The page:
An array is an ordered collection of objects or numbers. Rectangular arrays are commonly used in primary mathematics; for example, two arrays of dots, 2 by 12 and 4 by 6, produce two different representations of the number 24.
Determine or find; for example a number or answer by using mathematical processes; obtain a numerical answer showing the relevant stages in the working; ascertain or determine from given facts, figures or information.
The amount that a container will hold; for example, the amount of water (mL) required to fill a fish tank is its capacity. Volume is the space (cm3) occupied.
A skill requiring being able to conceptualise and mentally manipulate numbers or quantities to find an approximate answer. The capacity to make reasonable adjustments to numbers is essential in estimating.
Two expressions are said to be equivalent if they are equal in value.
Equivalent fractions are alternative ways of writing the same fraction; for example: `1/2= 2/4= 5/10`
The results expected from calculating the probability.
Any of the individual flat surfaces of a solid object.
Numbers are factors, or divisors, of another number if they multiply to give that number; for example, 3 and 4 are factors of 12 as 3 × 4 = 12.
The ‘for each’ idea of multiplication is sometimes used as a way of describing the product of different combinations. For example, if for each sandwich there are two choices of bread and for each choice of bread there are three choices of filling, there will be six different sandwich options (2 x 3).
fractions as part-whole relationships
Dividing quantities using fractions as part-whole relationships requires maintaining the multiplicative relationship between each part and the whole; for example, sharing in the ratio 2 parts to 1 part means `2/3`and `1/3` of the whole.
A grid reference identifies a region on a map. Coordinates and gridlines are used to refer to specific features or locations; for example, “In the map below, the school is located at the grid reference C4”.
A number sentence is typically a statement of equality or inequality using numbers and common symbols; for example: 8 + 5 = 13 and 16 - ☐ = 10 are both number sentences.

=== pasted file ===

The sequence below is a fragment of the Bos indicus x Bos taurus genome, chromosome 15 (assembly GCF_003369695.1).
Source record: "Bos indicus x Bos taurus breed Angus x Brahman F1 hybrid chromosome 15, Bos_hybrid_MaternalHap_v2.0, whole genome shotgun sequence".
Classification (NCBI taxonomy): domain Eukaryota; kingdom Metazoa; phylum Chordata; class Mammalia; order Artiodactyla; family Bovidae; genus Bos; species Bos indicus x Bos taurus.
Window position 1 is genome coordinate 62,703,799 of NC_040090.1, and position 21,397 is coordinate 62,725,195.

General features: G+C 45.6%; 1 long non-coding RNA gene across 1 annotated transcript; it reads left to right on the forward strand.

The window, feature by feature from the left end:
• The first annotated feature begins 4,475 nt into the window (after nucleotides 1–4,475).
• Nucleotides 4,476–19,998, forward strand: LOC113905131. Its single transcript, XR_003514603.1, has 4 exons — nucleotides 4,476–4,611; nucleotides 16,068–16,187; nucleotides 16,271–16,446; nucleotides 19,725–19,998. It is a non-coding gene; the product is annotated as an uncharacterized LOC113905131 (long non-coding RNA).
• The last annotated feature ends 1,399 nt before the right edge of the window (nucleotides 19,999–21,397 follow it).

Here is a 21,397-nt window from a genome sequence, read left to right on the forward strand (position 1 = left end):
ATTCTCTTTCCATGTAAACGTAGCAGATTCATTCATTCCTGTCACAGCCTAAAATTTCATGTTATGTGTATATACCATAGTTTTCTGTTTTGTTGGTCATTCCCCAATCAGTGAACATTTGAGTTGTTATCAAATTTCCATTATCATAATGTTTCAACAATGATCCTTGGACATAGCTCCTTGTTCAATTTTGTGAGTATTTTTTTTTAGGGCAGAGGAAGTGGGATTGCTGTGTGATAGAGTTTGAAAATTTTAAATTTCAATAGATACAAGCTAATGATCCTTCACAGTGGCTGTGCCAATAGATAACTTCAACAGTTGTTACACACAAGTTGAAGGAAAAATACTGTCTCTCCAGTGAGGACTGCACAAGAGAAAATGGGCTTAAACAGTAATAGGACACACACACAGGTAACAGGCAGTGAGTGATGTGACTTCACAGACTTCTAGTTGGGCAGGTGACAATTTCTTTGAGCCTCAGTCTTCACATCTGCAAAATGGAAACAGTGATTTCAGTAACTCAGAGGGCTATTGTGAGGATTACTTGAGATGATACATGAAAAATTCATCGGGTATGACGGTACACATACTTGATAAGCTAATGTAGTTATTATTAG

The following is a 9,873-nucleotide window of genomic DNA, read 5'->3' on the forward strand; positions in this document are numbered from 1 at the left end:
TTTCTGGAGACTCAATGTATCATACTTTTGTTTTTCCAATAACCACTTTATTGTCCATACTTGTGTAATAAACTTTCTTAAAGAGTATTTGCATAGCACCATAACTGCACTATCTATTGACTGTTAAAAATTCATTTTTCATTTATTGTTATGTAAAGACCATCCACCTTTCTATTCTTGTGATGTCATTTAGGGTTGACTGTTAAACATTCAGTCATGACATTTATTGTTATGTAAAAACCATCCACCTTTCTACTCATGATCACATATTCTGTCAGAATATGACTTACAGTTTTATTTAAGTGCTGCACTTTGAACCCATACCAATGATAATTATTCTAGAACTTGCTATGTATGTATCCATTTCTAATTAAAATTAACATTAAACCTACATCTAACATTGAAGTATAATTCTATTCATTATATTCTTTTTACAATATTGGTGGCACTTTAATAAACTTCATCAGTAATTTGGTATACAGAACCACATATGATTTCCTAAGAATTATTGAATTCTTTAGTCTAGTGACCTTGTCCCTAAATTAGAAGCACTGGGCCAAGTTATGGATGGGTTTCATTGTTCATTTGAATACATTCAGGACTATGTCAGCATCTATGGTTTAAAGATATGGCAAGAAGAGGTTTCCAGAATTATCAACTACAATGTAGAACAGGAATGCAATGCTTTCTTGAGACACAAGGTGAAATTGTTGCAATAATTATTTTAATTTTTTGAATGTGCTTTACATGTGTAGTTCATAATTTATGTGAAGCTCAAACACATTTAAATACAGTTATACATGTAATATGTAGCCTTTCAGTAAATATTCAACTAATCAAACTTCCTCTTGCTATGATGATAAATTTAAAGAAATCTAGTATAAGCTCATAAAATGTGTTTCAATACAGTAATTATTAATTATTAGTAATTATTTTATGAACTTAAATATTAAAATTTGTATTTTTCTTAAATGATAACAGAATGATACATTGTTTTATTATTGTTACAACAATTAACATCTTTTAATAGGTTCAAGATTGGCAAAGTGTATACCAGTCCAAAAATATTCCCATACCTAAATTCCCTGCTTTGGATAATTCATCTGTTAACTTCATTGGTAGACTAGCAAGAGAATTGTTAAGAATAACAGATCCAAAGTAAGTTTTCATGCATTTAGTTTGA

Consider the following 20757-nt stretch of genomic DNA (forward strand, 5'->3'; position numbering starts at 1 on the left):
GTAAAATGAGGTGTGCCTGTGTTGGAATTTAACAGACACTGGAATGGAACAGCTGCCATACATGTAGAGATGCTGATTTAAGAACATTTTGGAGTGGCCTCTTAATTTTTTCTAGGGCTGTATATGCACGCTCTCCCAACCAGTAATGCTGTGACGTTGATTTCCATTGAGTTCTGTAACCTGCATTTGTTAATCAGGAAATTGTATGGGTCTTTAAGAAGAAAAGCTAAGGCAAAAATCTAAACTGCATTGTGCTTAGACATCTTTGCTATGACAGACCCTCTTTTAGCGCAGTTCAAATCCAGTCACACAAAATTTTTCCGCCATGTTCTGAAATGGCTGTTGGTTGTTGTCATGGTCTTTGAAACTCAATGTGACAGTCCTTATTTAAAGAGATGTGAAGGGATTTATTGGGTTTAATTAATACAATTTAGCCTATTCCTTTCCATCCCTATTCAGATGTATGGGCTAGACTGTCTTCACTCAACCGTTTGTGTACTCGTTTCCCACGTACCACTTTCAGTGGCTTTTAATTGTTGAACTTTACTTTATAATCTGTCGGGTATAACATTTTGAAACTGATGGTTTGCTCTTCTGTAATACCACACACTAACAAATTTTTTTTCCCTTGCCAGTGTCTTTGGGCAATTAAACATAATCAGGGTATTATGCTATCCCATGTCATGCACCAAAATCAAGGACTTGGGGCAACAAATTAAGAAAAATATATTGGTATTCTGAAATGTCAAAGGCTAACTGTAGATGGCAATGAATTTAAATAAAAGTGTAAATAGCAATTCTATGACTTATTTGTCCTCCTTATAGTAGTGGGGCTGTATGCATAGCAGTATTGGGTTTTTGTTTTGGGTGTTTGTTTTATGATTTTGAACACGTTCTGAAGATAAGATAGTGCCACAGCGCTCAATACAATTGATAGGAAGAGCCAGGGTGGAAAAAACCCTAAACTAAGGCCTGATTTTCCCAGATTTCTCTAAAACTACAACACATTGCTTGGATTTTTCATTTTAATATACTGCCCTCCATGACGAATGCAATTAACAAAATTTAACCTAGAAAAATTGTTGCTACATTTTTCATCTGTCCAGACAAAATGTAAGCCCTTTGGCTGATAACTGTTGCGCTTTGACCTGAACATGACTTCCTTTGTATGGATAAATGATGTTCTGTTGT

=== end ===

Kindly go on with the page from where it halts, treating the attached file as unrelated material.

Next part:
order of operations
The order of performing mathematical operations:
- evaluate brackets or grouping symbols first
- evaluate any powers and roots
- working left to right, evaluate any multiplication and division
- working left to right, evaluate any addition or subtraction
May also be known as BODMAS, BIDMAS, BEDMAS, etc.
Partitioning means dividing a quantity into parts. In the early years, it commonly refers to the ability to think about numbers as made up of two or more parts, such as, 10 is 8 and 2 or 126 is 100 and 20 and 6. In later years it refers to dividing both continuous and discrete quantities into equal parts.
A picture graph is a statistical graph for organising and displaying categorical data.
place value system
The place value system of our numbers is based on 10. The value of a digit in a numeral is determined by multiplying its face value by the power of ten assigned to its position (283 = 2 x 100 + 8 x 10 + 3 x 1). The quantity represented by a numeral is then the sum of the values represented by its individual digits (283 = 200 + 80 + 3). The base-ten place value system used to write numerals has both multiplicative and additive properties.
The likelihood or chance of something; the relative frequency of the occurrence of an event as measured by the ratio of the number of cases or alternatives favourable to the event to the total number of cases or alternatives.
A product is the result of multiplying together two or more numbers; for example, 36 is the product of 9 and 4.
Selects a named numeral from a randomly displayed group of displayed numerals.
Expresses a number in equivalent ways by interpreting the relationship between the place value powers of ten; for example, 243 can be renamed 2 hundreds and 43 ones or 24 tens and 3 ones.
Adding the same number again and again. A strategy sometimes used for multiplication.
The decimal expansion of a real number is rounded when it is approximated by a terminating decimal that has a given number of decimal digits to the right of the decimal point.
Rounding to n decimal places is achieved by removing all decimal digits beyond (to the right of) the nth digit to the right of the decimal place and adjusting the remaining digits where necessary.
If the first digit removed (the(n+1)th digit) is less than 5 the preceding digit is not changed; for example, 4.02749 becomes 4.027 when rounded to 3 decimal places.
If the first digit removed is greater than or equal to 5, then the preceding digit is increased by 1; for example, 6.1234586 becomes 6.12346 when rounded to 5 decimal places.
Routine fractions are those fractions commonly used in estimating and for making comparisons to other numbers; for example, `1/2,1/3,1/4,3/4`
sharing model of division
In the sharing model of division, the divisor indicates a whole number of equal groups and the quotient, the result of division, is the size of each part. In 12 ÷ 3 = 4, twelve is shared into 3 equal groups and there are 4 in each group.
Skip counting is counting in multiples; for example, three, six, nine, twelve, …